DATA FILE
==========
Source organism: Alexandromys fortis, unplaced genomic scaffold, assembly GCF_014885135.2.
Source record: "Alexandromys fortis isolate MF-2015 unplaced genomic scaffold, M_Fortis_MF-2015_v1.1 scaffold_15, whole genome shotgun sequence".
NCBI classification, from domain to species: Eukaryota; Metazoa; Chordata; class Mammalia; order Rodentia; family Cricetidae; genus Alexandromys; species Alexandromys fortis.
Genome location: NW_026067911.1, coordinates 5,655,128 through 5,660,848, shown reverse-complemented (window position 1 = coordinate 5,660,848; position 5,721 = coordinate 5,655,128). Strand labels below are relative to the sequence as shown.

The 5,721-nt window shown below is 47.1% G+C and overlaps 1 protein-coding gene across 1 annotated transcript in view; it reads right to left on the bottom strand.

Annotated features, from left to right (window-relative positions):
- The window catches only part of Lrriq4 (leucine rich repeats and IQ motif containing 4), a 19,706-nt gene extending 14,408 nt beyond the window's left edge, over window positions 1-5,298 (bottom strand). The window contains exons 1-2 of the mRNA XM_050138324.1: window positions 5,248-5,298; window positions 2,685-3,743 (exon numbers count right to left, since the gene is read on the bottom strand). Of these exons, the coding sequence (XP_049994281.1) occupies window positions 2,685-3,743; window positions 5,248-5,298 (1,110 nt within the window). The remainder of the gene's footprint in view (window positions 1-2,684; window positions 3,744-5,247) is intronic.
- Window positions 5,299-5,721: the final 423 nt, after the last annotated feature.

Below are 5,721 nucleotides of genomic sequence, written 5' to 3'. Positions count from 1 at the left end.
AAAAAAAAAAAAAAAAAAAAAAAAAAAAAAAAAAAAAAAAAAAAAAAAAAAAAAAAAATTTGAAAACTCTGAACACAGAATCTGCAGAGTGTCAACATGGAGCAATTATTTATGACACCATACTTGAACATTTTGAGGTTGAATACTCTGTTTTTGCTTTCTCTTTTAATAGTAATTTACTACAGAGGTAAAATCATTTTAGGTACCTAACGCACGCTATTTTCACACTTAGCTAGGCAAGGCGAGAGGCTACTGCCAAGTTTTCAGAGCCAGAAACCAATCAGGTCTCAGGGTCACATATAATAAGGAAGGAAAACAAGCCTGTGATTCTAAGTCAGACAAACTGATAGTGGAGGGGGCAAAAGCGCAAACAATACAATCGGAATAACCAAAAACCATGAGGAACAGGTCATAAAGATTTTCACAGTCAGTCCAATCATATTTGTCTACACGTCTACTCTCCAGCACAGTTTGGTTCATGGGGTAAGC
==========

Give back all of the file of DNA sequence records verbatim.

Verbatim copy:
Source organism: Alexandromys fortis, unplaced genomic scaffold, assembly GCF_014885135.2.
Source record: "Alexandromys fortis isolate MF-2015 unplaced genomic scaffold, M_Fortis_MF-2015_v1.1 scaffold_15, whole genome shotgun sequence".
NCBI classification, from domain to species: Eukaryota; Metazoa; Chordata; class Mammalia; order Rodentia; family Cricetidae; genus Alexandromys; species Alexandromys fortis.
Genome location: NW_026067911.1, coordinates 5,655,128 through 5,660,848, shown reverse-complemented (window position 1 = coordinate 5,660,848; position 5,721 = coordinate 5,655,128). Strand labels below are relative to the sequence as shown.

The 5,721-nt window shown below is 47.1% G+C and overlaps 1 protein-coding gene across 1 annotated transcript in view; it reads right to left on the bottom strand.

Annotated features, from left to right (window-relative positions):
- The window catches only part of Lrriq4 (leucine rich repeats and IQ motif containing 4), a 19,706-nt gene extending 14,408 nt beyond the window's left edge, over window positions 1-5,298 (bottom strand). The window contains exons 1-2 of the mRNA XM_050138324.1: window positions 5,248-5,298; window positions 2,685-3,743 (exon numbers count right to left, since the gene is read on the bottom strand). Of these exons, the coding sequence (XP_049994281.1) occupies window positions 2,685-3,743; window positions 5,248-5,298 (1,110 nt within the window). The remainder of the gene's footprint in view (window positions 1-2,684; window positions 3,744-5,247) is intronic.
- Window positions 5,299-5,721: the final 423 nt, after the last annotated feature.

Below are 5,721 nucleotides of genomic sequence, written 5' to 3'. Positions count from 1 at the left end.
AAAAAAAAAAAAAAAAAAAAAAAAAAAAAAAAAAAAAAAAAAAAAAAAAAAAAAAAAATTTGAAAACTCTGAACACAGAATCTGCAGAGTGTCAACATGGAGCAATTATTTATGACACCATACTTGAACATTTTGAGGTTGAATACTCTGTTTTTGCTTTCTCTTTTAATAGTAATTTACTACAGAGGTAAAATCATTTTAGGTACCTAACGCACGCTATTTTCACACTTAGCTAGGCAAGGCGAGAGGCTACTGCCAAGTTTTCAGAGCCAGAAACCAATCAGGTCTCAGGGTCACATATAATAAGGAAGGAAAACAAGCCTGTGATTCTAAGTCAGACAAACTGATAGTGGAGGGGGCAAAAGCGCAAACAATACAATCGGAATAACCAAAAACCATGAGGAACAGGTCATAAAGATTTTCACAGTCAGTCCAATCATATTTGTCTACACGTCTACTCTCCAGCACAGTTTGGTTCATGGGGTAAGC